BrainTrust Query: Heritage vs. Innovations vs. Relevance

Discussion
Jun 13, 2011
Doug Fleener

Through a special arrangement, presented here for discussion is a summary of a current article from Retail Contrarian, the blog of Dynamic Experiences Group

In an interview published a few years ago in Fortune magazine, Disney CEO Bob Iger was asked if Disney’s lessening emphasis on animation was diminishing the company’s core brand strength and legacy. In his answer, Mr. Iger said that animation is a “great wave maker for the company” and that they still have a very vibrant creative engine in both Pixar and Disney animation. But he went on to say something quite thought provoking. “When you deal with a company that has a great legacy, you deal with decisions and conflicts that arise from the clash of heritage vs. innovations vs. relevance. I’m a big believer in respect for heritage, but I’m also a believer in the need to innovate and the need to balance that respect for heritage with a need to be relevant.”

Heritage vs. innovations vs. relevance. This is something that almost all retailers will face at one time or another. This is true whether the heritage comes from being a multi-generation family business, a focused corporation or a successful entrepreneur.

If we’re not careful, the past can become an impediment to today’s and tomorrow’s success. The world changes, our customers change and our competition changes. At the same time, a company’s heritage is its foundation and more often than not has been a guiding light through these changes.

It doesn’t matter if a company has been in business 100 years or 100 days, there’s always some conflict between the past and the future. In my third year of running the Bose stores, one of my colleagues suggested trying something new. I said to him, “But we don’t do it that way.” He replied, “Exactly. That’s why I’m suggesting it.” In three short years I had become stuck on doing something a certain way — and only that way — because that’s the way we had always done it. We tried it his way and he was right; it was a better way.

Heritage should never trump innovation unless the innovation is in conflict with a company’s core values and principles. In the same respect, I’ve seen innovation damage a company because of the impact on its relevancy in the marketplace. The balance that Mr. Iger pointed out between heritage, innovation, and relevance is so important to retailers and vendors, especially for multi-generation ones. Time and time again we’ve seen retailers, so much a part of retailing history, fail to survive because innovation took a backseat to heritage and, as a result, they were no longer relevant.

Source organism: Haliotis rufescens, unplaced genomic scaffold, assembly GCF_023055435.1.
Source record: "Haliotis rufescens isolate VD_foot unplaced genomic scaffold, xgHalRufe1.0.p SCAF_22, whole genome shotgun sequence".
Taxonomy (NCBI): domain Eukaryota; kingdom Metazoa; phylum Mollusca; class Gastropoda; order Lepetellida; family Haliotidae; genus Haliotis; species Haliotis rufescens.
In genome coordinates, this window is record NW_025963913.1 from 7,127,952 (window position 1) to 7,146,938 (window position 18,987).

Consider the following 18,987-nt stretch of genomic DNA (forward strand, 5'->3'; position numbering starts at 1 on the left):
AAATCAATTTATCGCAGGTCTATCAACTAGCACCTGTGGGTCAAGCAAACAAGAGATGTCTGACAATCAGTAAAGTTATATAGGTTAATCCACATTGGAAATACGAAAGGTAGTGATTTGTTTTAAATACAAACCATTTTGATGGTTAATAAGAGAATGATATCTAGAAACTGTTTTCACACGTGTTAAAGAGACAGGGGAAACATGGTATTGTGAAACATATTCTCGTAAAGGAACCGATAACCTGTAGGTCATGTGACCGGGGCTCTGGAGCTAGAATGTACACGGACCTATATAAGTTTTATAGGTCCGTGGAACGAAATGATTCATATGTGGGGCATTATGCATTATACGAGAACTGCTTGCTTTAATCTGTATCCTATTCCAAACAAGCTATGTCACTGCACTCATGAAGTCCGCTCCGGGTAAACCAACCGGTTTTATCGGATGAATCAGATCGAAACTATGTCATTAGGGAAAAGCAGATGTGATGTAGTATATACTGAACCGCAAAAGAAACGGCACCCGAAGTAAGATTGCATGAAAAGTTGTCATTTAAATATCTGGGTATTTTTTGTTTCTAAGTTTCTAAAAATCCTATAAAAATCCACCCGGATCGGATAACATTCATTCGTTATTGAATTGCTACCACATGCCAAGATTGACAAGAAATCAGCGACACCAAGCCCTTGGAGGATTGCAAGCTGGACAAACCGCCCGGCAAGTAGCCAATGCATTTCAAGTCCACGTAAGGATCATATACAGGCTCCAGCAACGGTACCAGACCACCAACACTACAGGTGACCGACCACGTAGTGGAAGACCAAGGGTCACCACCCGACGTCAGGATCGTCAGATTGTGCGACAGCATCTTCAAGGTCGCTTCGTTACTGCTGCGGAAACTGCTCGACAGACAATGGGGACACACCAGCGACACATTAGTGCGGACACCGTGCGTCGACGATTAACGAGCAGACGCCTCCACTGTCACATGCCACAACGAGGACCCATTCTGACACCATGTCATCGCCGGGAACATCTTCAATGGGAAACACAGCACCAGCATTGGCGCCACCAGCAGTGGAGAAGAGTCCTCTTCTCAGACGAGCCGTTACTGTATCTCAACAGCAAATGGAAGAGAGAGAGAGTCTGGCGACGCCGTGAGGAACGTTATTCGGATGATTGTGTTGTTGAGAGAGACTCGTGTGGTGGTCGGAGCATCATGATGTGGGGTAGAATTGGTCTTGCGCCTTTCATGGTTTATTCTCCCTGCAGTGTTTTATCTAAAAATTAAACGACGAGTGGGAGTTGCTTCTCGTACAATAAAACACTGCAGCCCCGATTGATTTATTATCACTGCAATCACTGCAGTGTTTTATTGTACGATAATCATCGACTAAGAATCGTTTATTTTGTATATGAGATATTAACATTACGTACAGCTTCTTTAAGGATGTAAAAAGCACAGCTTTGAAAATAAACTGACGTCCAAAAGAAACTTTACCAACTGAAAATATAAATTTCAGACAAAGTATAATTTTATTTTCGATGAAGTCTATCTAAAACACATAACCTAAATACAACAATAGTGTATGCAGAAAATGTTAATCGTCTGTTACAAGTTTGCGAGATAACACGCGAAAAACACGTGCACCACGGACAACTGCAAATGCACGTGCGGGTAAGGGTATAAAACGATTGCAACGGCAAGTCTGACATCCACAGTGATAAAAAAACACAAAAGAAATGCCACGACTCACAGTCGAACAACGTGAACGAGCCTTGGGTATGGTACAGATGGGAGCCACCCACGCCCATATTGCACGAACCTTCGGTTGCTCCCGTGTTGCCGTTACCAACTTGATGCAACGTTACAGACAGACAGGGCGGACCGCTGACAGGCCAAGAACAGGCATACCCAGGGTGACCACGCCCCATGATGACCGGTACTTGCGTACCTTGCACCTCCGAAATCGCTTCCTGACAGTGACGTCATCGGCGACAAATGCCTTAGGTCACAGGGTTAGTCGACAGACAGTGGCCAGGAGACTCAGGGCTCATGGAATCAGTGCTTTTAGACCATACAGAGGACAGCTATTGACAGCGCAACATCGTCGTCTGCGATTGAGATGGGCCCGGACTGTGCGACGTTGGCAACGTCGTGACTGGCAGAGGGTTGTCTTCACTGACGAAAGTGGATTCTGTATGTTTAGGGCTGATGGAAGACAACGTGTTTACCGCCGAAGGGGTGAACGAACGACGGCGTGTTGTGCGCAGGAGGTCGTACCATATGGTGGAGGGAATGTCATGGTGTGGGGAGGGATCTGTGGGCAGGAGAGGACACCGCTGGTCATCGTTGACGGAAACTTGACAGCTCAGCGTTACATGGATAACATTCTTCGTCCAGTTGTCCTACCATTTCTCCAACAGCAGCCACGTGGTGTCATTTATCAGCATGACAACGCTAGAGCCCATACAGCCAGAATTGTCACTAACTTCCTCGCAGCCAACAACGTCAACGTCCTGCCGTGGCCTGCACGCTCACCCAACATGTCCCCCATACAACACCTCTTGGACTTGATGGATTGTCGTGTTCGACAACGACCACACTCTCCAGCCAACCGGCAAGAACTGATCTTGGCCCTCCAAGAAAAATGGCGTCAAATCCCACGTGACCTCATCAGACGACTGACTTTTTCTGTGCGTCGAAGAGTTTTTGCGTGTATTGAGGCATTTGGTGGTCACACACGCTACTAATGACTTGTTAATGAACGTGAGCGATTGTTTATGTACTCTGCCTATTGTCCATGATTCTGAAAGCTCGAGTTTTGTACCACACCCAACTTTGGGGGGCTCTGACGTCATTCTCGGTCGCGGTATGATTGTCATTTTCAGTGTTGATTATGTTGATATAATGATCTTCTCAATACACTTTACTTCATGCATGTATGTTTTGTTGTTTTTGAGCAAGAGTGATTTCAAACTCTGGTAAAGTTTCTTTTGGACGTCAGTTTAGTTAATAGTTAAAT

This isn’t just a Mickey Mouse thing; this is about survival and success.

Discussion Question: How should conflicts over “heritage vs. innovations vs. relevance” be resolved? Can you think of a good or bad example of this principle in retail?

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17 Comments on "BrainTrust Query: Heritage vs. Innovations vs. Relevance"


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Dick Seesel
Guest
9 years 10 months ago

Achieving relevance to your target consumer does not mean that innovation and heritage are mutually exclusive. You can make an argument (using Doug’s example of Disney) that technology has led the company in innovative directions (e.g. Pixar) while staying true to its roots as the leading source of animated films in the world.

Surely the idea of innovation requires new platforms for delivering product, whether it’s live streaming of computer animation or e-commerce sites for formerly bricks-and-mortar retailers. The world is full of failed retailers (Blockbuster comes to mind) who didn’t stay relevant as customer preferences changed.

But another way to think of “heritage” is to define it as consistency of mission and brand position. In that case, “heritage” is not a negative but a core strength. It suggests that a company (retail, CPG or otherwise) knows who it is, and prepares itself to deliver its “brand promise” in new and innovative ways…even in Doug’s own example from the Bose stores.

Ryan Mathews
Guest
9 years 10 months ago

The authentic core of a brand is more often a value, or set of values, rather than an artifact, so I say preserve those touchstones–physical or abstract–which are necessary to maintain the authenticity and credibility of the brand (heritage); continue to help those elements evolve over time (innovation); and make sure that neither the preservation of the past nor the pursuit of the future falls out of step with the needs, aspirations and lifestyles of your target market (relevance).

The world of business is full of examples of botched approaches to this problem from Xerox’s failure to capitalize on its development of the mouse, portable computation and an interface language (ergo its “miss” of dominating personal computing) to the Gap’s new logo gaff.